We should get this out the way first: there is not much scheduled to happen in Parliament next week.
The Lords are effectively debating Brexit all week. MPs attention will be on drawing up a budget for Northern Ireland (while encouraging the relevant parties to start talks again). There is so little scheduled that on Thursday, there is just a general debate on the economy (spoiler: The Conservatives think it's great; Labour think it's awful).
If this all sounds familiar, that's because it is. A study this week showed that there have been fewer votes this year than in any first nine months after an election since 1997. Generally, this government is all about Brexit. There is talk about a domestic agenda, but they're not pushing it through Parliament right now. And even Brexit is stalling in Parliament. Partly because they Lords are doing a lot of debate on the main Bill and partly because they're worried that right now, they're going to lose key votes on the Trade Bill. So that's been kicked back till May.
That's not to say though that all is quiet. Events have taken over. Monday was the busiest day in living memory for Urgent Questions and Ministerial Statements in the Commons. MPs discussed anti-Muslim hate crime, bullying of Commons staff, setting a Northern Ireland budget, US tariffs on steel and aluminium, the plight of civilians in Afrin and, of course, the Salisbury incident. None of which was scheduled. All of which is important. The planned debate on a technical Bill was then cancelled because there wasn't enough time.
Next week, we can expect more of the same. There is no doubt that Russia will be debated again at some point. It also seems highly likely that other events will rear their heads and demand attention from our elected representatives. These are turbulent times.
Sunday - With events running so fast, taking time on a Sunday morning to watch the politics programme is so useful. Get up to speed and inform your opinions.
Monday - The Lords are on Day 8 of the committee stage Brexit Bill chat. They sat deep into the night last week and may do so again today. MPs are debating a law that helps victims of domestic abuse to get secure tenancies.
Tuesday - The Commons starts the legal process needed to set a budget for Northern Ireland, while the Assembly is still not sitting. Lords are debating the Nuclear Safeguards Bill that paves the way for nuclear security post Brexit.
Wednesday - PMQs! The Russia situation has given May a bump in the polls (well, in the one poll that's been published since). Expect Corbyn to come out fighting. Once that's over, MPs get back to the Northern Ireland budget. Lords are on day nine of the Brexit Bill committee stage. They are starting early (at least early by their standards) in an attempt to finish by midnight.
There are a couple of interesting committee meetings today. The Education Secretary, Damian Hinds, is up in front of the Education Committee (10am) and Boris Johnson is up in front of the Foreign Affairs Committee (2pm). Both will be given a thorough grilling and have to defend their record.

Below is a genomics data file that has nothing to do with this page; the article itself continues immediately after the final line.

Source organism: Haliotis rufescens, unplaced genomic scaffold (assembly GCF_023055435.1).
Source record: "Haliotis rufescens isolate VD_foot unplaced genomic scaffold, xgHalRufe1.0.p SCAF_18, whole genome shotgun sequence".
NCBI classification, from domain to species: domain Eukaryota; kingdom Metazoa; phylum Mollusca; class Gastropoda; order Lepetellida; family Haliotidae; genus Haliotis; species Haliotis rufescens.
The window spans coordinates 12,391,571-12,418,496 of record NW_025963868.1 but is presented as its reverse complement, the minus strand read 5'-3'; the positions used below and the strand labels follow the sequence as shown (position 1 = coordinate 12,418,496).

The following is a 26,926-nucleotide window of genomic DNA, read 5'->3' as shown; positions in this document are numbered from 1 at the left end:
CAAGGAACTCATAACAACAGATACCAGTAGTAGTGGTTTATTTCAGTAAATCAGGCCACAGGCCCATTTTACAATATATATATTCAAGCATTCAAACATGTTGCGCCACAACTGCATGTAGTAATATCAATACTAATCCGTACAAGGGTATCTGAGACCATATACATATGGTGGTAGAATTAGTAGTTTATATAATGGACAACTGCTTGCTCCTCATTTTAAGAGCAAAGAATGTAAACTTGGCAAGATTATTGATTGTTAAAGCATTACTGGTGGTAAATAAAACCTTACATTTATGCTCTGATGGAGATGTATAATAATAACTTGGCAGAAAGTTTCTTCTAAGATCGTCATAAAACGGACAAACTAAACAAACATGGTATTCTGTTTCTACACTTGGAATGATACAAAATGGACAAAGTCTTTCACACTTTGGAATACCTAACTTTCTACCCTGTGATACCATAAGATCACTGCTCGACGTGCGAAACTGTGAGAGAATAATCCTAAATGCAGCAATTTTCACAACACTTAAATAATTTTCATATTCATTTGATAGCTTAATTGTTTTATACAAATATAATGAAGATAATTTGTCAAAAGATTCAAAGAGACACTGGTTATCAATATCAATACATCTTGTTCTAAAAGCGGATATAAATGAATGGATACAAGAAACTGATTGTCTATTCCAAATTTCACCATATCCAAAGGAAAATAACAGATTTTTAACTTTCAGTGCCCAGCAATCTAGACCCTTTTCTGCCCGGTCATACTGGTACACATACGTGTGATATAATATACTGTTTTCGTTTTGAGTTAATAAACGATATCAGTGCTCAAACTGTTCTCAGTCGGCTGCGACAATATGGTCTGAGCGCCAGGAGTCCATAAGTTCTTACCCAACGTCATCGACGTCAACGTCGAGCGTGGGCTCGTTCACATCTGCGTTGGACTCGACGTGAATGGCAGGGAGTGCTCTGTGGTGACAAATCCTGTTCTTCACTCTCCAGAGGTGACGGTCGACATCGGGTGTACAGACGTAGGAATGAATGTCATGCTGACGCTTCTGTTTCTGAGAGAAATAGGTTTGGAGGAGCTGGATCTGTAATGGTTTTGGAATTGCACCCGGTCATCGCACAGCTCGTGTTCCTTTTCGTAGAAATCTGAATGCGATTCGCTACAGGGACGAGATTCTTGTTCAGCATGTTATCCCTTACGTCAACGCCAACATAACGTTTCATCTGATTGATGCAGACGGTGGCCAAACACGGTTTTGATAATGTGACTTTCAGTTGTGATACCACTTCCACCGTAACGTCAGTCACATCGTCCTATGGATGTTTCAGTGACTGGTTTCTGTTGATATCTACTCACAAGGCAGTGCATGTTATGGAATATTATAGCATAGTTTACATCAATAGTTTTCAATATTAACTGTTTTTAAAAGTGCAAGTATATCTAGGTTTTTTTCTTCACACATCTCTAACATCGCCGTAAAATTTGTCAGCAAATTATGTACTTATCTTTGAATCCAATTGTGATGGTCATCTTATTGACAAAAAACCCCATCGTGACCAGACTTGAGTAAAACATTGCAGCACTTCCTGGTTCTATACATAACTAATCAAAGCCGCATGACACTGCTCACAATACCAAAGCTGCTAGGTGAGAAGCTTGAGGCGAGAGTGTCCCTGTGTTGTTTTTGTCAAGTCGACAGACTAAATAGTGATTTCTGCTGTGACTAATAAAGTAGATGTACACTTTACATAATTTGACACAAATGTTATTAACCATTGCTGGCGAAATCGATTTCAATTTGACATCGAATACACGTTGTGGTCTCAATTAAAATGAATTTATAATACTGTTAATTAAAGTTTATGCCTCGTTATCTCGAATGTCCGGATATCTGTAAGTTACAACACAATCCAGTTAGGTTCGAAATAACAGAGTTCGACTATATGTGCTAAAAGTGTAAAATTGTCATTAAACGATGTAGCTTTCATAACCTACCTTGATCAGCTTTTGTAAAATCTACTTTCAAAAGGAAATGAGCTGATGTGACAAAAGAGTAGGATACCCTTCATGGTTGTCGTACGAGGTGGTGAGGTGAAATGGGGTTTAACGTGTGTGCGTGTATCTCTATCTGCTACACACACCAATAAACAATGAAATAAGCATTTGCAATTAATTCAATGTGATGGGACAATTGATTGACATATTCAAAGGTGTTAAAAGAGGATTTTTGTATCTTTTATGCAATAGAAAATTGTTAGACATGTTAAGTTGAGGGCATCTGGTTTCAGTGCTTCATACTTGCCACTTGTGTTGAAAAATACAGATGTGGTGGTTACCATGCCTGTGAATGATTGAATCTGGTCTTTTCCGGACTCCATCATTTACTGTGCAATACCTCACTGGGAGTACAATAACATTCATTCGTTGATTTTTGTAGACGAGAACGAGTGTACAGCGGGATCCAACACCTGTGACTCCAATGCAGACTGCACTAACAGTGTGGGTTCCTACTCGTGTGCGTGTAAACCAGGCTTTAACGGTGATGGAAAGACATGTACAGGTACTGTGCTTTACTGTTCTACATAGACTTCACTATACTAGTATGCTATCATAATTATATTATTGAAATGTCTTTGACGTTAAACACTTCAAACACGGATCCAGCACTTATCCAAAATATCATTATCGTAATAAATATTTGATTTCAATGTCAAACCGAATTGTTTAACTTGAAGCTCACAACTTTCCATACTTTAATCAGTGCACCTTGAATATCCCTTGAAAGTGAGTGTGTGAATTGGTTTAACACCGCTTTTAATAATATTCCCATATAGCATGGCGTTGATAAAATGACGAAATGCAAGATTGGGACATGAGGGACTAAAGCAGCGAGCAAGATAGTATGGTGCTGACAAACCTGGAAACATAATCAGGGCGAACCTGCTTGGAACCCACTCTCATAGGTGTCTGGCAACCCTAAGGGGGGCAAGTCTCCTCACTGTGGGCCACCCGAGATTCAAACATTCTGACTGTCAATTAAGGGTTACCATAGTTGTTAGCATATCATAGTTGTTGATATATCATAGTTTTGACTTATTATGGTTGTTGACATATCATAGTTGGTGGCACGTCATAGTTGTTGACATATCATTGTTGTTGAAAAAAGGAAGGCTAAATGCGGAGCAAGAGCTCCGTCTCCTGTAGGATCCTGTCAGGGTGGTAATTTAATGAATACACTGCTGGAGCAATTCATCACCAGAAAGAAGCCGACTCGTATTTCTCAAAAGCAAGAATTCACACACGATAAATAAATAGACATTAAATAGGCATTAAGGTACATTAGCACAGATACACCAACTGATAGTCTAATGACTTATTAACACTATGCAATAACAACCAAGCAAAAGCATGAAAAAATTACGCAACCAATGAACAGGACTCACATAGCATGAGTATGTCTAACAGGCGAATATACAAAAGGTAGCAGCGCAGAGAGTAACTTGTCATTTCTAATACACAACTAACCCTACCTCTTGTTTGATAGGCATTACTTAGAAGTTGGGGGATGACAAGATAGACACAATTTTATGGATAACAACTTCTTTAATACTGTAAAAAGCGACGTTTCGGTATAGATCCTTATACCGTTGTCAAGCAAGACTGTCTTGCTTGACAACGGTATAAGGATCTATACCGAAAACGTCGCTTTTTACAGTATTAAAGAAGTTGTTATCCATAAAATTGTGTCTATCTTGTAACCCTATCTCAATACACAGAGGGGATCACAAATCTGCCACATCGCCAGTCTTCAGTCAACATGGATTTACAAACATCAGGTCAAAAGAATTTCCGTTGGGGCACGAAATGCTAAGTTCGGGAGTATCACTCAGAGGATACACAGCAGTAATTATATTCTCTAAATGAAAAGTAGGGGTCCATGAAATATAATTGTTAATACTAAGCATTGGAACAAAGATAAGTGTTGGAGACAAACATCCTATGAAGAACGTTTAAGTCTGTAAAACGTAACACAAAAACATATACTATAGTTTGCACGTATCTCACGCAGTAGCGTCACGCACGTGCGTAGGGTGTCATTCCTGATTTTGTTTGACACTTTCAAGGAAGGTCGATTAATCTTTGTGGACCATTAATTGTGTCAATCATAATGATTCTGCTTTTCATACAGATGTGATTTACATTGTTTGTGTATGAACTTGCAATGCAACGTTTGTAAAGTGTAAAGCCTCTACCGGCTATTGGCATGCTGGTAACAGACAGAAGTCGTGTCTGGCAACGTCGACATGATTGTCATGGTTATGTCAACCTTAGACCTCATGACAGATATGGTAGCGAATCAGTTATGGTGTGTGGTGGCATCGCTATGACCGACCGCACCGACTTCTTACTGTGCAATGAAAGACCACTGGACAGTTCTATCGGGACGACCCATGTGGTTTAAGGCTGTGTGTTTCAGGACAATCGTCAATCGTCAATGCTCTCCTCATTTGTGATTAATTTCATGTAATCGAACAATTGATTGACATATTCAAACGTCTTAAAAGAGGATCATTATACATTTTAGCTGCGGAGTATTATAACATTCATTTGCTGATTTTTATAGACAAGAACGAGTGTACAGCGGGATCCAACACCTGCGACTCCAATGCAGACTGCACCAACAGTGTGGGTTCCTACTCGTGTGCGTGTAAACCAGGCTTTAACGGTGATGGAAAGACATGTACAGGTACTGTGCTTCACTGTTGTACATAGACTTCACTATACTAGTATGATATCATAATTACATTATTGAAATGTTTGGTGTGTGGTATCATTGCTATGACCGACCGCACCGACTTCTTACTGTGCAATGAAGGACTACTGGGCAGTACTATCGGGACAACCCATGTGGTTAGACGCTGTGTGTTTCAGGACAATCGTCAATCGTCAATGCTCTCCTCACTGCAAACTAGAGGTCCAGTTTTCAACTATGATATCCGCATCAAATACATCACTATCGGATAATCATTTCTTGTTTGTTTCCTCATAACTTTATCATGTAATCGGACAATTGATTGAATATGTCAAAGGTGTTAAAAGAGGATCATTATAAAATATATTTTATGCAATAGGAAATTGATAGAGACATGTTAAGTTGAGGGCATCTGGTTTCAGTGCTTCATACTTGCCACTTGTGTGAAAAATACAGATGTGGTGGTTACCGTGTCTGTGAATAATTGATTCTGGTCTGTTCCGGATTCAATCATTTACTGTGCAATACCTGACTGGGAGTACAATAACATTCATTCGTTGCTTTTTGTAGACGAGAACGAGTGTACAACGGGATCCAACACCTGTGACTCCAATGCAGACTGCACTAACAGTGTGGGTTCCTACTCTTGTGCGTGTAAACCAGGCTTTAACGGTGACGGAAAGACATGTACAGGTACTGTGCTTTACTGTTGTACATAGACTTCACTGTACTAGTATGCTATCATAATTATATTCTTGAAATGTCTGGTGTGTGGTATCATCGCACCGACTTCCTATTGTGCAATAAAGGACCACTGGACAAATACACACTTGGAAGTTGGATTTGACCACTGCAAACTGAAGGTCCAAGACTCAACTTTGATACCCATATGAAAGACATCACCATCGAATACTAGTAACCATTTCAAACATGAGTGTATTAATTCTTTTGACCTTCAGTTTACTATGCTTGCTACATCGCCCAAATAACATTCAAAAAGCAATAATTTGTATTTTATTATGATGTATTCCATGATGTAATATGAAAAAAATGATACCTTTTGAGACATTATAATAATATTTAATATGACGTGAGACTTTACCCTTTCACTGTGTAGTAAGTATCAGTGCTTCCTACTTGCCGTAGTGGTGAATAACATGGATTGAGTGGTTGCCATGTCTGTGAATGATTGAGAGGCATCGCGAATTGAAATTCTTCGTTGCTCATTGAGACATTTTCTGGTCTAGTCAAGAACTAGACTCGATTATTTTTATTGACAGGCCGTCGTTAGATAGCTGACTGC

Thursday - Thursday might be the quietest day I've ever reported on. A general debate about the economy in the Commons and a series of fairly obscure motions in the Lords. A good day for hobbies.
Friday - MPs aren't sitting today, but the Lords are looking at Private Members Bills, starting off with the abolition of by-elections for hereditary peers.
Finally, with politics and the news being so full of conflict and discontent, I would like to wish you, dear reader, a wonderful weekend.
Peace and love.
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Our pick of the laws being debated in Parliament next week...
European Union (Withdrawal) Bill
It repeals the original Act that took Britain into the EU in 1972, and transfers the laws that came from the EU into British laws. It doesn’t tackle each policy area individually, there will be separate laws for things like immigration, but it sets up the legal framework to make Brexit possible. Expect a lot of debate about this, the devolved assemblies in Scotland and Wales aren’t happy about it, and the Bill will transfer power to Ministers after Brexit to amend laws without a vote Parliament.
When the UK leaves the EU it will also leave Euratom - the European Atomic Energy Community.
This Bill aims to replace the Euratom nuclear safeguards with domestic ones to make sure that the UK’s nuclear energy material is still safe and not being diverted into the arms trade and that the UK nuclear industry will still be able to trade with European countries after Brexit.
Secure Tenancies (Victims of Domestic Abuse) Bill
This Bill would make it a requirement that social housing tenants in England who currently have a life-time tenancy and are fleeing domestic violence be granted a similar life-time tenancy in their new home. The requirement would also apply if an abuser moved out of the home, thus ending a joint tenancy. This Bill came about because concerns were raised about the previous Housing and Planning Act, that it would leave victims of abuse with no housing security.